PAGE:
We Are Always Learning

Recently we had an interesting first hearing. It was interesting because last October the Massachusetts Supreme Judicial Court turned our common assumptions upside down.  Before October 2011, everyone read Chapter 40A Section 7 to allow two directions to address zoning questions about a Building Permit, one challenge directly to the Board of Appeals (a process not without its costs to the one making the challenge) and challenge directed to the Building Commissioner.  The appeal to the Board of Appeals needed to be filed within 30 days of the issuance of the building permit.  Such a limited time frame hardly provided the one making the challenge the opportunity to fully consider the issues raised.  The request for enforcement of the Zoning By-law to the Building Commissioner provided more time and allowed concerned abutters with a less costly first step.

In the case of Connors v Annino the SJC established definitively that if you learn about the issuance of a Building Permit with adequate time to challenge the Building Permit to the Board of Appeals, you do not have any rights to seek zoning enforcement by the Building Commissioner under Section 7. In this case  the court established that the Building Permit is the appealable action by the Building Commissioner that takes you to the Board of Appeals.  No further action by the Building Commissioner is necessary, and if you learn of the issuance of the Building Permit in the 30 days, asking the Building Commissioner to enforce the Zoning By-law is not available to you.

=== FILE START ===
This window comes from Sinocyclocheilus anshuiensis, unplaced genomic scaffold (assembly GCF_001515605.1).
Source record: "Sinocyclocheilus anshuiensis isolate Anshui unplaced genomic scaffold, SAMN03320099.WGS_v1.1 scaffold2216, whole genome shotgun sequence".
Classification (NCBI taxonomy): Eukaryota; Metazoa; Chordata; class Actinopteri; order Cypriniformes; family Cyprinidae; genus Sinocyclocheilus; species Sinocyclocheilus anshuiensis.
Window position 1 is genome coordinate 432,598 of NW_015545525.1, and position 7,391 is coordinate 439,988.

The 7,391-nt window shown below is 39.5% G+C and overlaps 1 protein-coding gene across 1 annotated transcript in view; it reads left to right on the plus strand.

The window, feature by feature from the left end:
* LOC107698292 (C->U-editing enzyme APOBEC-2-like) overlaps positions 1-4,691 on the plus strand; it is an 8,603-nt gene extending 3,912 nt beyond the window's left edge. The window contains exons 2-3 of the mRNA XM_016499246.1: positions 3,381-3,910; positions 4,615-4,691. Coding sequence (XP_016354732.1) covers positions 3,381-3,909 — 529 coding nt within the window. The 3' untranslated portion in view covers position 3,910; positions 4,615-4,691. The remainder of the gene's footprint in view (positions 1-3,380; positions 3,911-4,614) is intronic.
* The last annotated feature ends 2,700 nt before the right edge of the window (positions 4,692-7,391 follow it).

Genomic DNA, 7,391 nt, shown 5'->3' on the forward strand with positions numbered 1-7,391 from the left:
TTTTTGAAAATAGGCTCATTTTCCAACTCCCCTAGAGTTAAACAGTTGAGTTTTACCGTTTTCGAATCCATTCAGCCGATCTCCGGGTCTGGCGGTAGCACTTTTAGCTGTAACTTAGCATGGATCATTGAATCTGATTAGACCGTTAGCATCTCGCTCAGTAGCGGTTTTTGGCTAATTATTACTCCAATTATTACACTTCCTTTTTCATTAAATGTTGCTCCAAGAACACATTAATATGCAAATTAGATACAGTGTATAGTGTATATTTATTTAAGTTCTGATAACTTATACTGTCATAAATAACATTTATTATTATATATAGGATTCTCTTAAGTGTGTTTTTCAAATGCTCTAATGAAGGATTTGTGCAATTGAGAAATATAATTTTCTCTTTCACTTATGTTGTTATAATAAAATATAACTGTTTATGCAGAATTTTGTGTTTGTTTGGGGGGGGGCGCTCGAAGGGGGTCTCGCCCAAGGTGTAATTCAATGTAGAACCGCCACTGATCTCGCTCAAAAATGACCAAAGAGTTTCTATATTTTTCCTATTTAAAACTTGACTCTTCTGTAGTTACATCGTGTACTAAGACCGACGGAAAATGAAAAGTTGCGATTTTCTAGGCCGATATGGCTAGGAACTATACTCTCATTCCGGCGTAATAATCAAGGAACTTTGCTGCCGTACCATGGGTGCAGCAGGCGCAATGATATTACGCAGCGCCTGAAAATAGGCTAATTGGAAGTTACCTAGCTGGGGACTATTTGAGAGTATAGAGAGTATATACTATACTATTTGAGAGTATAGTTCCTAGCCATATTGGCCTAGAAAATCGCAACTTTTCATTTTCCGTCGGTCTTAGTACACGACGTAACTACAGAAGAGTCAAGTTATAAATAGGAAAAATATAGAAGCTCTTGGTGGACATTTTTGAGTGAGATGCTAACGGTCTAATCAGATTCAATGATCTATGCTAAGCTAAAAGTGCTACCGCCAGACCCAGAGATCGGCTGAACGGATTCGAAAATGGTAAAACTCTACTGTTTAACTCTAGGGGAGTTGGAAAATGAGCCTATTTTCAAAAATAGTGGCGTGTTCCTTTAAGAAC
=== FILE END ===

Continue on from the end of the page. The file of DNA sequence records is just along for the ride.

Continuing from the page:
Several past court decisions had left the appeal process somewhat nebulous, never directly addressing the dual appeal issue.  In the Connors decision, the SJC clarifies this.  Basically here is what you need to know:

  • If you see a project being built and have questions, do not delay, check with the Building Department as to when the Building Permit was issued.  If if is less than 30 days since the Building Permit was issued, and you believe a Building Permit has been issued in error, you must file a challenge to that Building Permit within the 30 period after the Permit was issued with the Board of Appeals.  While the SJC leaves a small amount of grey area in the strict interpretation of this rule, any delay will affect your rights.
  • If the permit was issued over 30 days before you first learn of its issuance and question whether it was issued properly, then you need to first pursue the enforcement avenue with the Building Commissioner.

This is very new to all of us and will guide our instructions to all applicants from this point forward.

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